A dental crown is one way to cover up a damaged tooth. It gives you back a functional tooth that allows you to eat, speak and drink as normal. It also helps preserve the look of your smile, so that you don’t feel self-conscious. However, a dental crown is not appropriate in every situation.
When Would a Dentist Recommend a Dental Crown?
A dentist may recommend that you get a dental crown if you have a tooth with any of these conditions.
- Decay – If your teeth aren’t properly cared for, the enamel on the surface of the tooth can begin to decay, exposing the tissue inside. These cavities can grow larger and larger if they do not receive a filling. Eventually, the tooth may become infected, deteriorating even further.
- Discoloration or Misshapen – Teeth can become discolored or misshapen due to genetics, accidents, or outside forces like smoking. If the dentist cannot fix the tooth, one option he or she may recommend is putting a dental crown over it.
- Accidents – A tooth can sustain damage due to an accident of any kind. If the tooth is cracked or broken, it may need a dental crown to prevent any more damage from occurring.
Who Is Not a Good Candidate for a Dental Crown?
Dentists are not going to recommend crowns for every patient. There are certain things that make some patients poor candidates for this type of procedure.
- Periodontal disease – If you get gum infections and your dentist has diagnosed you with periodontal disease, you are not a good candidate for a dental crown. The crown needs healthy bone and tissue around it. Until the periodontal disease is contained and corrected, the crown will have to wait.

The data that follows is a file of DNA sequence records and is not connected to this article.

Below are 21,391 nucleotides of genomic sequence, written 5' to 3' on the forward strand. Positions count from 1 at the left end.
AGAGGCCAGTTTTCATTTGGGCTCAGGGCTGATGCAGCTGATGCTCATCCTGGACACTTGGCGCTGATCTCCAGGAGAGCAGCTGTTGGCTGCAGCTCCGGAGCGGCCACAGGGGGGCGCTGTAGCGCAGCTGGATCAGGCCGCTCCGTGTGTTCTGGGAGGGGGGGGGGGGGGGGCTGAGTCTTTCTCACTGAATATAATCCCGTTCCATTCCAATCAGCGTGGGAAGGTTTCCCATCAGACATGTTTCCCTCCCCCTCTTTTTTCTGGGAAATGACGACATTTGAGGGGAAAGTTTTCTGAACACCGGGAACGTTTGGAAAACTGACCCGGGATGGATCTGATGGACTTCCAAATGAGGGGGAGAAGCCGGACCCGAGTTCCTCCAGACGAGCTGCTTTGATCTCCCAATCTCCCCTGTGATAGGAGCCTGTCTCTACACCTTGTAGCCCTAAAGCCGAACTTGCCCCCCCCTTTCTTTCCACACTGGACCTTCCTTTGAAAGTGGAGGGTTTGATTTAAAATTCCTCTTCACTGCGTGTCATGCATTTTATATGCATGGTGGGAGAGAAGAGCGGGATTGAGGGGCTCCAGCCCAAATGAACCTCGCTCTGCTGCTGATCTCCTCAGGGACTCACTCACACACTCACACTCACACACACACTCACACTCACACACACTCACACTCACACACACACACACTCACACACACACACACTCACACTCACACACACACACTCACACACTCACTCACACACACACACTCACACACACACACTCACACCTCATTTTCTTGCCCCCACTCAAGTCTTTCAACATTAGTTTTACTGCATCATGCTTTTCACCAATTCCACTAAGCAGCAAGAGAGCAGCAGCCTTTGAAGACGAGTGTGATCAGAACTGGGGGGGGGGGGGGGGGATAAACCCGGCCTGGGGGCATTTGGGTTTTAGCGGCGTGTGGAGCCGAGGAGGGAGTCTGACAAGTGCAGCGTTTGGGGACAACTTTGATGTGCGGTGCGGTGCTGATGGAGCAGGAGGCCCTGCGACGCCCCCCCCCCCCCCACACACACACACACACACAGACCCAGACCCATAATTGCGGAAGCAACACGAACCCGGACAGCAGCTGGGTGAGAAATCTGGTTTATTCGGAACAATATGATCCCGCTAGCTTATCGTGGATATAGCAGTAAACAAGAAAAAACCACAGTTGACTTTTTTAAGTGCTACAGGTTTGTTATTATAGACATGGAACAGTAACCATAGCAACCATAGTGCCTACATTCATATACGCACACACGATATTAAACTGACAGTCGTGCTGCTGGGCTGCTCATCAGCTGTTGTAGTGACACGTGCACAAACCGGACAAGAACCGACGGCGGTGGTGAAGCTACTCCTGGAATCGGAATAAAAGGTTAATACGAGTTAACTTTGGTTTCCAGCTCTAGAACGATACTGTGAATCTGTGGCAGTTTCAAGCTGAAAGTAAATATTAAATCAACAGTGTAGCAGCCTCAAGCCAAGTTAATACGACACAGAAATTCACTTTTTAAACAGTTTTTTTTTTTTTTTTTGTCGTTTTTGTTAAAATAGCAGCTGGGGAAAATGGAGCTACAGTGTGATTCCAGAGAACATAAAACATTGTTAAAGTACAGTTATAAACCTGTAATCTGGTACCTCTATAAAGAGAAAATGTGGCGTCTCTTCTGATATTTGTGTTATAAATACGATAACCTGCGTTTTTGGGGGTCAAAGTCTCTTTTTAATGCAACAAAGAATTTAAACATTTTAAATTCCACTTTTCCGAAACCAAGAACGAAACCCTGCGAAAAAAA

- Going through radiation treatments – If you are undergoing radiation treatments in the head or neck area, the dentist will not recommend a crown. The radiation can alter the structure of the bone and tissues around the damaged tooth making it difficult for a crown to set properly.
What Is Involved with Placing a Dental Crown?
The procedure for getting a dental crown goes something like this:
- The dentist will take a mold of the area surrounding the tooth that is being crowned. This mold allows the dentist to select the proper shape and size of the crown.
- The dentist will grind the tooth down into the shape of a post. This shape provides a solid base on which the crown will sit.
- With the post in place, the dentist will install a temporary crown. This crown will stay in place until the permanent one gets installed.
- The dentist places the order for the crown with the prosthodontist’s office. That office is responsible for creating the crown and delivering it to the dentist’s office.
- Once the crown arrives, the dentist will remove the temporary one and install the permanent one.
Once installed, you can use the crown like you would your natural teeth. A typical crown can last anywhere from seven to ten years with proper care and cleaning. It can sustain damage, just like a natural tooth. If that happens, it will need to be replaced.
If you have a tooth that you think needs a crown, call the Katy TX Dental offices of Dentistry By RSE today to set an appointment.